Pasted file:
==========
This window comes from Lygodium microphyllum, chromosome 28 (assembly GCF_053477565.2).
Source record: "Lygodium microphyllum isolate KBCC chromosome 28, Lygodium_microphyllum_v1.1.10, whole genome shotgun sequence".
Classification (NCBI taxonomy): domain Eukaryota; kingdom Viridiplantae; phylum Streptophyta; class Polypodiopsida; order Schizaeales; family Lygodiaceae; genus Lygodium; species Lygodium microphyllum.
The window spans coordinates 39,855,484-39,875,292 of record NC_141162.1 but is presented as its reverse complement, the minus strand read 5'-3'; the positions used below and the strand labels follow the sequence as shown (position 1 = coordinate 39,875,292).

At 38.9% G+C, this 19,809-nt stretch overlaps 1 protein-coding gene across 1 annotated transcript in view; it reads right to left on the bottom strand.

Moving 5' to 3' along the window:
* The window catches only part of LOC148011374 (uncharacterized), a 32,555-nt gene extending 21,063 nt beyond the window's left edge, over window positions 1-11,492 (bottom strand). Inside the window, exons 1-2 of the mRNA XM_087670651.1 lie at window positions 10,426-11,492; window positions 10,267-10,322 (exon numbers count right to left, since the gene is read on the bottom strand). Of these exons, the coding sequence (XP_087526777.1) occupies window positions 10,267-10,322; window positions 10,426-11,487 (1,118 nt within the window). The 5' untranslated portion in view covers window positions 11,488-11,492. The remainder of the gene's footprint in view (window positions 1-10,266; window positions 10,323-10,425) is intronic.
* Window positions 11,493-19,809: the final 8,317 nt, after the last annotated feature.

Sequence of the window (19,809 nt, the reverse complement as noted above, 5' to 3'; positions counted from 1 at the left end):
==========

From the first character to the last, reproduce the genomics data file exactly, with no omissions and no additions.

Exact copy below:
This window comes from Lygodium microphyllum, chromosome 28 (assembly GCF_053477565.2).
Source record: "Lygodium microphyllum isolate KBCC chromosome 28, Lygodium_microphyllum_v1.1.10, whole genome shotgun sequence".
Classification (NCBI taxonomy): domain Eukaryota; kingdom Viridiplantae; phylum Streptophyta; class Polypodiopsida; order Schizaeales; family Lygodiaceae; genus Lygodium; species Lygodium microphyllum.
The window spans coordinates 39,855,484-39,875,292 of record NC_141162.1 but is presented as its reverse complement, the minus strand read 5'-3'; the positions used below and the strand labels follow the sequence as shown (position 1 = coordinate 39,875,292).

At 38.9% G+C, this 19,809-nt stretch overlaps 1 protein-coding gene across 1 annotated transcript in view; it reads right to left on the bottom strand.

Moving 5' to 3' along the window:
* The window catches only part of LOC148011374 (uncharacterized), a 32,555-nt gene extending 21,063 nt beyond the window's left edge, over window positions 1-11,492 (bottom strand). Inside the window, exons 1-2 of the mRNA XM_087670651.1 lie at window positions 10,426-11,492; window positions 10,267-10,322 (exon numbers count right to left, since the gene is read on the bottom strand). Of these exons, the coding sequence (XP_087526777.1) occupies window positions 10,267-10,322; window positions 10,426-11,487 (1,118 nt within the window). The 5' untranslated portion in view covers window positions 11,488-11,492. The remainder of the gene's footprint in view (window positions 1-10,266; window positions 10,323-10,425) is intronic.
* Window positions 11,493-19,809: the final 8,317 nt, after the last annotated feature.

Sequence of the window (19,809 nt, the reverse complement as noted above, 5' to 3'; positions counted from 1 at the left end):